Print Edition - 2019-02-03  |  Free the Words

Establishing common ground

  • Consider community gardening for education

Feb 3, 2019-

School dropout rates have significantly affected communities across the world, particularly in developing countries like Nepal. With a 20 percent school dropout rate, Nepal’s educational sector faces various multifaceted challenges that require cross-cutting solutions. The need to establish community-school partnerships is an important solution to many of these issues but yet its importance is regularly overlooked. The transformation of a community is dependent on the active participation of its members for comprehensive skills and education.

On this ground, it is believed that schools need to work closely with their immediate communities. One such way is through the ‘community garden’ initiative. At the heart of the initiative is the approach to envision children’s retention at school through community involvement.

Community gardens can serve as an outdoor classroom where youths can learn valuable skills, like those involving practical math, communication, responsibility and cooperation. They also provide a chance to learn about the importance of community, stewardship, and environmental responsibility.

Establishing a community garden within an experimental school is an affordable solution to tackle pressing and multifaceted issues that affect education; it is a minor concept that brings about a major change in society. Little is required to support and sustain the program; many of these requirements—including land, farm tools, water, and human resources—are locally available sources. Above all, the most important requisite is the will to see the project through.

There is a high need to establish strong school-community relationships. Studies have shown that by developing a shared vision over community education, dropout rates can be prevented from rising.

The lack of school-community collaboration can also severely affect malnutrition and school irregularity. The garden serves as a shared community initiative that fosters more meaningful and physically productive interactions.

Similarly, the project encourages engaged and hands-on learning by advocating for active participation among students, and in turn ensuring their health and outdoor recreation. It also instills healthy eating habits by promoting the value of responsibly-grown agricultural food over junk and processed options.

Such a pilot project also helps parents and community members understand the value of education, and promote volunteerism for collaborative work for the sake of common goal. Beyond academics, the garden instills broader life lessons including contributing to students’ knowledge of how to maintain a healthy lifestyle.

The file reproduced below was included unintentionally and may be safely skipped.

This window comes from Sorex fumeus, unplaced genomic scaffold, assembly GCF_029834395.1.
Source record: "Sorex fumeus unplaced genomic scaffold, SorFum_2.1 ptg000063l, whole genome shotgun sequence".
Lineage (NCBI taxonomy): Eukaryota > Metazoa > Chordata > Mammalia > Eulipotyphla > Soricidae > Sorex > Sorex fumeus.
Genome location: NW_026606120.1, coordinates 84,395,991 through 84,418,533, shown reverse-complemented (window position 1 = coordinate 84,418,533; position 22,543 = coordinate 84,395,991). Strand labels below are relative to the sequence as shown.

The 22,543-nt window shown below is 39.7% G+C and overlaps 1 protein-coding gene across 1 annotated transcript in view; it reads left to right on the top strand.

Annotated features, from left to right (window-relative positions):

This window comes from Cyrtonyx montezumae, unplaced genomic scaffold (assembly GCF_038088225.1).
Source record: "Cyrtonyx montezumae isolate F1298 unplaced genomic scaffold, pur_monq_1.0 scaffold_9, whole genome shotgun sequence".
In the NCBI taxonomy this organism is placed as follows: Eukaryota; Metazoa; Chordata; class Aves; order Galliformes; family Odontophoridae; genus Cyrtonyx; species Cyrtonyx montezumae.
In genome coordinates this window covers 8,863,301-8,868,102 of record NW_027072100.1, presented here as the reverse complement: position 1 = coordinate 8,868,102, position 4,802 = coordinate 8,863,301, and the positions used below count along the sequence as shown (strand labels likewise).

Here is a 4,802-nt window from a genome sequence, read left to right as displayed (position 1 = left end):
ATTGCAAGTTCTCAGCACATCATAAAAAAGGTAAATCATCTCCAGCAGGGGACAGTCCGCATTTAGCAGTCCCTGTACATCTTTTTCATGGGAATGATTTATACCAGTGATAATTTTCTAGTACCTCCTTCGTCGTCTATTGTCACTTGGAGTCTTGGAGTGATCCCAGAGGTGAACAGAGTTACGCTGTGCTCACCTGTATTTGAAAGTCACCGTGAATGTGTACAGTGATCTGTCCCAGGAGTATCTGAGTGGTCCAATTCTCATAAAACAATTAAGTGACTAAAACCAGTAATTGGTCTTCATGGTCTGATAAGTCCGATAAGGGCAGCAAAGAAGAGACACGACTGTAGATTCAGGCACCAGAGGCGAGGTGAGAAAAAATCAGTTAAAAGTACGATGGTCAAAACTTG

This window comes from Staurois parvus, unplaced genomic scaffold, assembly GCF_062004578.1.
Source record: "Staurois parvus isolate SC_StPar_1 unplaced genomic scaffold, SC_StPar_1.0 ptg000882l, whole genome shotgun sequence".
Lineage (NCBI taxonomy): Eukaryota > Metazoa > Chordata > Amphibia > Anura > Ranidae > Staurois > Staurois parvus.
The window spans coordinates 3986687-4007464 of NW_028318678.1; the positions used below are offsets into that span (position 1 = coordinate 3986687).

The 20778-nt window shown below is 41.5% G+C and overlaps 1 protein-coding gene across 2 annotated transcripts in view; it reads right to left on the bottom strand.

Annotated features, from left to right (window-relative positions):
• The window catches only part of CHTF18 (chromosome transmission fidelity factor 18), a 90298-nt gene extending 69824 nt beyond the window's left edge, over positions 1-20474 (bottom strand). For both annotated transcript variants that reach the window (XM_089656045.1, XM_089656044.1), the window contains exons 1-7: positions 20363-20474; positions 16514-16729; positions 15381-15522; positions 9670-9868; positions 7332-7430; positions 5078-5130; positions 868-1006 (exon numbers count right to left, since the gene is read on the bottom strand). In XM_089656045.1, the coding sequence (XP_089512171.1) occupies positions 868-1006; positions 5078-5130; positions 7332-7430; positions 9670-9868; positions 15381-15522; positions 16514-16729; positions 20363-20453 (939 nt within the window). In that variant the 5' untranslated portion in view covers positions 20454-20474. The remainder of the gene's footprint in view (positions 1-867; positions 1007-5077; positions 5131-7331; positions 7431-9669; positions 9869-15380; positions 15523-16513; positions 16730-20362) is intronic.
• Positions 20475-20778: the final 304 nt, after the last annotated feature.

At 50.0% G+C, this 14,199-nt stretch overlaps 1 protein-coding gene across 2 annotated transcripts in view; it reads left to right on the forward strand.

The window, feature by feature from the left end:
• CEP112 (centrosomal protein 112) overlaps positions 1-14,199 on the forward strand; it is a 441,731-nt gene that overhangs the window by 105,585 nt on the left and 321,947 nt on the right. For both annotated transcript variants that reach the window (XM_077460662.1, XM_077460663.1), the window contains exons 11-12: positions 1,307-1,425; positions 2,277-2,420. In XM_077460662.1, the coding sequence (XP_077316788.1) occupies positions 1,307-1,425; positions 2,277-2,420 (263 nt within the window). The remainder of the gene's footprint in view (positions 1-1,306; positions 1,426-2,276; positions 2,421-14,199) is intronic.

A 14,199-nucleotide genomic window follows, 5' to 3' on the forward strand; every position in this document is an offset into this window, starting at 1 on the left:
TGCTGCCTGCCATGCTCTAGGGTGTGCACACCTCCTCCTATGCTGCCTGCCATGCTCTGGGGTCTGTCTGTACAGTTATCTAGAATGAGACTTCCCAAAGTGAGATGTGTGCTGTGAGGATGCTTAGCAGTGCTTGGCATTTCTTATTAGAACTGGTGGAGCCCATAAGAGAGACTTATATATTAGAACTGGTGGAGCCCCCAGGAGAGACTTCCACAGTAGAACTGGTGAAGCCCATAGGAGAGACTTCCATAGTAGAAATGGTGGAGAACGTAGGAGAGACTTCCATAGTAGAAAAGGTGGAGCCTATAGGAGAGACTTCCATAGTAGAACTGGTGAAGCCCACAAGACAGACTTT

The project concept can be initiated simply through the formation of a steering committee or club (which can be determined through deliberations with the school management, teachers, parents, and students). After multiple stakeholders are engaged, a plot can be allocated. Following this process, schedules for community activities and the implementation of the garden can be developed and shared.

The next step shall be to bring youth volunteers, community volunteers, and teacher volunteers together to prepare the land for cultivation. Once the piece of land is ready for cultivation, plantation takes place. The community can decide what to do with the products in garden. By democratising this process, all stakeholders share a sense of ownership over the garden and, in turn, feel more accountability for their community.

In the process of managing the garden, a platform for all stakeholders to form stronger bonds and raise issues can be established. This common ground will also sensitise the community about basic life skills and the importance of education for a better life. This concept can begin through a pilot project in a few community schools.

After a year, the public can gauge the benefits—which may include the availability of food for children, stable attendance rates, increased community involvement, increased student enrolment, improved academic performance, improved health of children and attitudinal changes of the community members.

This initiative will also address the glaring communication gap between parents, teachers, and students. It also engages the involvement of local governments, as they can be held responsible for conducting impact analyses by the end of the year.

The blended modes of learning encouraged by the community gardening initiative will offer multiple solutions to issues that are constantly overlooked in the education sector.

- Mr. Regmi is associated with the Nepal Youth Foundation.

Published: 03-02-2019 10:40

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